No eviction even if you signed non-renewable rent contract in Dubai
There is good news for tenants in Dubai. You can’t be evicted that easily on the pretext that you have signed a non-renewable contract with your landlord.
Tenancy contracts issued with non-renewable clause are invalid, according to a tenant who got a decision in his favour from the Dubai rent dispute settlement centre.
The dispute centre rejected a case filed by a landlord who had given a 12-month eviction notice to a tenant, saying, “it was not a valid notice and the notice should be through public notary.”
A number of Emirates 24|7 readers have complained that several landlords, mostly corporates that own residential buildings, are issuing non-renewable rental contracts to existing tenants in order to have them evicted on contract expiry, or use the contract to increase their rents to market rates.
A company that owns a building in Discovery Gardens is issuing non-renewable contracts that include the clause to vacate the apartment on expiry of one-year contract.
“The building is owned by a company and they are forcing tenants to sign an undertaking to vacate the apartment on completion of one year rent contract,” said an aggrieved resident.
“Upon renewal they use this undertaking to blackmail tenants and ask for the rent of their choice… they don’t follow the Real Estate Regulatory Agency’s rent index,” he added.
Real estate agents confirm that it is necessary for landlords to give a 12-month notice from public notary's office.
“A lot of landlords gave non-renewable contracts as they knew that tenants were not willing to move the dispute centre. But public notary notice was always required,” said a real estate agent, who wished anonymity.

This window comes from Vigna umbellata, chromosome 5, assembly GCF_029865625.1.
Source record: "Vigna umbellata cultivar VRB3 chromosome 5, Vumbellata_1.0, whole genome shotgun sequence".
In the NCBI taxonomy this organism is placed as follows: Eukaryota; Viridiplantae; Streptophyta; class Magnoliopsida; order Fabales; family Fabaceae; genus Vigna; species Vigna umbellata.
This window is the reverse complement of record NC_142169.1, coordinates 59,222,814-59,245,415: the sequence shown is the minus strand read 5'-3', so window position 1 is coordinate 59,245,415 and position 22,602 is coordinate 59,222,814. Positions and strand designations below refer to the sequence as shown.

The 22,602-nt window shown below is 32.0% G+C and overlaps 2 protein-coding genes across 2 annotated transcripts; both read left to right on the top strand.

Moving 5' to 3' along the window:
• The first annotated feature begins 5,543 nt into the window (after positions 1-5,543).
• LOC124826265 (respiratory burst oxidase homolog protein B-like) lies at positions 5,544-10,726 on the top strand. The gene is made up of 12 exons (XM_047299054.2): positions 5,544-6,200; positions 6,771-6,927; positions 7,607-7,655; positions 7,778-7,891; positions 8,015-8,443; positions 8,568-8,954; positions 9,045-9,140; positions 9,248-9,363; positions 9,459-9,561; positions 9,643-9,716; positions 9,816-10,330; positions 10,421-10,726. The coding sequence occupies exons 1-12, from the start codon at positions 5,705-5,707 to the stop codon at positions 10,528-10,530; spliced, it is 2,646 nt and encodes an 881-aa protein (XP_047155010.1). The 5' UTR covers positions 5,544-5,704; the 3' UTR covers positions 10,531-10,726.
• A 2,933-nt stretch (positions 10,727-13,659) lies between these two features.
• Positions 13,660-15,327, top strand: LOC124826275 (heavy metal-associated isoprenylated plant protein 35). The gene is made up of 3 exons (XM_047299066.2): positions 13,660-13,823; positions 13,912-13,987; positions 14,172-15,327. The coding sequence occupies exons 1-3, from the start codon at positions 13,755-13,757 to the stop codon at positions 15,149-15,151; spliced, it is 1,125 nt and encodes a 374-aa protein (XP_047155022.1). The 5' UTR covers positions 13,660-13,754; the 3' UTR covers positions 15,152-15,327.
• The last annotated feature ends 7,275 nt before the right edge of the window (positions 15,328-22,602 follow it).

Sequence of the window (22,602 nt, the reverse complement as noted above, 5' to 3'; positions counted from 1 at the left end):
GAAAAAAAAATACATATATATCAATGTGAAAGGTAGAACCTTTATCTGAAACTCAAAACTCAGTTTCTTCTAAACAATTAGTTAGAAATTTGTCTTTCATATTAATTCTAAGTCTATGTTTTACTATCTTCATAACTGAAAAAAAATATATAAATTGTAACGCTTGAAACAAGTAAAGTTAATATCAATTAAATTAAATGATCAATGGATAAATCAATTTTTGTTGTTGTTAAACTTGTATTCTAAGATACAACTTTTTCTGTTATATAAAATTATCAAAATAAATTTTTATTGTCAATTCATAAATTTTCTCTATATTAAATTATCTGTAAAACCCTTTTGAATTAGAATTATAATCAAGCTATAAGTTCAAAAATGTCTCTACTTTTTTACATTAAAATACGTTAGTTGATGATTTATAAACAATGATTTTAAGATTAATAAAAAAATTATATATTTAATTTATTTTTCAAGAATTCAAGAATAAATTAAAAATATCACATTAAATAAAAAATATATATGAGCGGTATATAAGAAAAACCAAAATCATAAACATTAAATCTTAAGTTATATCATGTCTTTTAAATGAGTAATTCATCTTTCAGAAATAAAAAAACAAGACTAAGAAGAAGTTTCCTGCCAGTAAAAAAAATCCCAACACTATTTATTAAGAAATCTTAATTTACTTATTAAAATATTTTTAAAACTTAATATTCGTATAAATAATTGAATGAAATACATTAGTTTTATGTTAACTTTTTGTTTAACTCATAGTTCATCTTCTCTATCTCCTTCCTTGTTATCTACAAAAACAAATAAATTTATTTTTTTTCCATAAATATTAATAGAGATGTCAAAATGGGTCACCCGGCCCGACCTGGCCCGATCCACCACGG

“The notary office used to send the notice directly to the tenants, but now we take the notice and send it through a courier so we get the acknowledgement receipt, which needs to be provided if the tenant does not vacate thereafter,” the agent added.
Dubai’s rent decree
In order to control the arbitrary rent increases, Dubai government released a new rent decree in December 2013. The Decree, No. 43 of 2013 now sets a specific band on how the maximum rental increases that a landlord can demand at the time of renewing leases.
The decree is applicable to private and public sector owned properties in Dubai, as well as within the free zones.
No rent increase if the rent of the property unit is less than 10 per cent of the average rent of a similar property in the same residential area
If the rent value is between 11 and 20 per cent less than the average rent of a similar property, the maximum rent increase shall be equal to 5 per cent of the rent value.
If the rental value of a unit is between 21 and 30 per cent less than the average rent of a similar unit, the maximum rent increase shall be equal to 10 per cent of the rental value
If the rental value of a property is between 31 and 40 per cent less than the average rental of a similar property, the maximum rent increase shall be equal to 15 per cent of the rental value
If the rental value of a property unit is less than 40 per cent or more of the average rent of a similar unit, the maximum rent increase applicable is of 20 per cent
The average similar rental value of the property will be determined by the Real Estate Regulatory Agency's rent index, the decree states.
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